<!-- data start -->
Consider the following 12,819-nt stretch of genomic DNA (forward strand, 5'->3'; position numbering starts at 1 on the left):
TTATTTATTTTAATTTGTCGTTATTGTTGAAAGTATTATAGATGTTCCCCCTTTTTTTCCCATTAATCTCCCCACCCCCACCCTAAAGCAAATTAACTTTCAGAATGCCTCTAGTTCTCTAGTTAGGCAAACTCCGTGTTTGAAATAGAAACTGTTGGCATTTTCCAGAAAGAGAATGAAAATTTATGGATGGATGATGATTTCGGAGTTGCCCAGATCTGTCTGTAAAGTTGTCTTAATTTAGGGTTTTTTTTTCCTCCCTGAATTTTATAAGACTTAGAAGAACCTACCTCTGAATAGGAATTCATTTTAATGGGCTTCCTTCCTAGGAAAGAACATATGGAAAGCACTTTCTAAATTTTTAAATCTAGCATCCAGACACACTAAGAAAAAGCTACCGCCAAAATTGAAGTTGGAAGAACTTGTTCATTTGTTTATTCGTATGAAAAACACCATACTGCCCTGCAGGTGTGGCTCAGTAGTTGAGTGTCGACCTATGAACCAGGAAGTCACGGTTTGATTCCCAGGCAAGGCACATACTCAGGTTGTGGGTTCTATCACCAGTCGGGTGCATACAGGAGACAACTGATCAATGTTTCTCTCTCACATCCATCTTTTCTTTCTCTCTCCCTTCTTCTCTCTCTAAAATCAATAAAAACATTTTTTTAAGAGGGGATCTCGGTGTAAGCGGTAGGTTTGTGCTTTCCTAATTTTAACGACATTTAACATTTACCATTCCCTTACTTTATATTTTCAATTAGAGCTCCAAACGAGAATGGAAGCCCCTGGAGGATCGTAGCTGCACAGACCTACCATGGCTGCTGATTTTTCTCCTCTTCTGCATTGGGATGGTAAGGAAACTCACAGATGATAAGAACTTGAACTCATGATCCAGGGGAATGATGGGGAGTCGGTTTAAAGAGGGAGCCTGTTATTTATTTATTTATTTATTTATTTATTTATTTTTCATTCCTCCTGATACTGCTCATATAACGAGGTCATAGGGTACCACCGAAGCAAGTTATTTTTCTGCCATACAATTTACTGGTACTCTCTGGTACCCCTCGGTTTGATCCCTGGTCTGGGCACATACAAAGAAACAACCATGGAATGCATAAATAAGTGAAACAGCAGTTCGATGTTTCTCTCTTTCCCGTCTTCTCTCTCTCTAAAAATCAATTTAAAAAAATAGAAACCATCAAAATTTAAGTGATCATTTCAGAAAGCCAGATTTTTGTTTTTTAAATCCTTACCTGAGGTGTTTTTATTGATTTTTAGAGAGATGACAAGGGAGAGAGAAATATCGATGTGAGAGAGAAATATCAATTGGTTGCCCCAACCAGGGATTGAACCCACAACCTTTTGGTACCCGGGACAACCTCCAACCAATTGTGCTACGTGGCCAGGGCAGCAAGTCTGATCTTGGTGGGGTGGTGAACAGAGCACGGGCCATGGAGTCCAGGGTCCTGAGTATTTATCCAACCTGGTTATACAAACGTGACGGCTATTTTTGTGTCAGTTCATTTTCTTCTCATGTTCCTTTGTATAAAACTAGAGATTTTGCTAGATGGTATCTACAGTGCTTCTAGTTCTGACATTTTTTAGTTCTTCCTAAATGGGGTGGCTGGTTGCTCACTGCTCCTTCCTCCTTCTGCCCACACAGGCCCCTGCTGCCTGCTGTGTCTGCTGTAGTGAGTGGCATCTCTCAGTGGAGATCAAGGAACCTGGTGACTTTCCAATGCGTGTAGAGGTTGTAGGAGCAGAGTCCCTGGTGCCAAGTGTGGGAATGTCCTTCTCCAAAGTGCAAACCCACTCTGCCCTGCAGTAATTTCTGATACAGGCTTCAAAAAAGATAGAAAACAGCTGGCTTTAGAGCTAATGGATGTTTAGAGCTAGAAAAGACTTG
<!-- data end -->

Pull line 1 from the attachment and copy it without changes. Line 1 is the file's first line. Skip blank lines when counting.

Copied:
Consider the following 12,819-nt stretch of genomic DNA (forward strand, 5'->3'; position numbering starts at 1 on the left):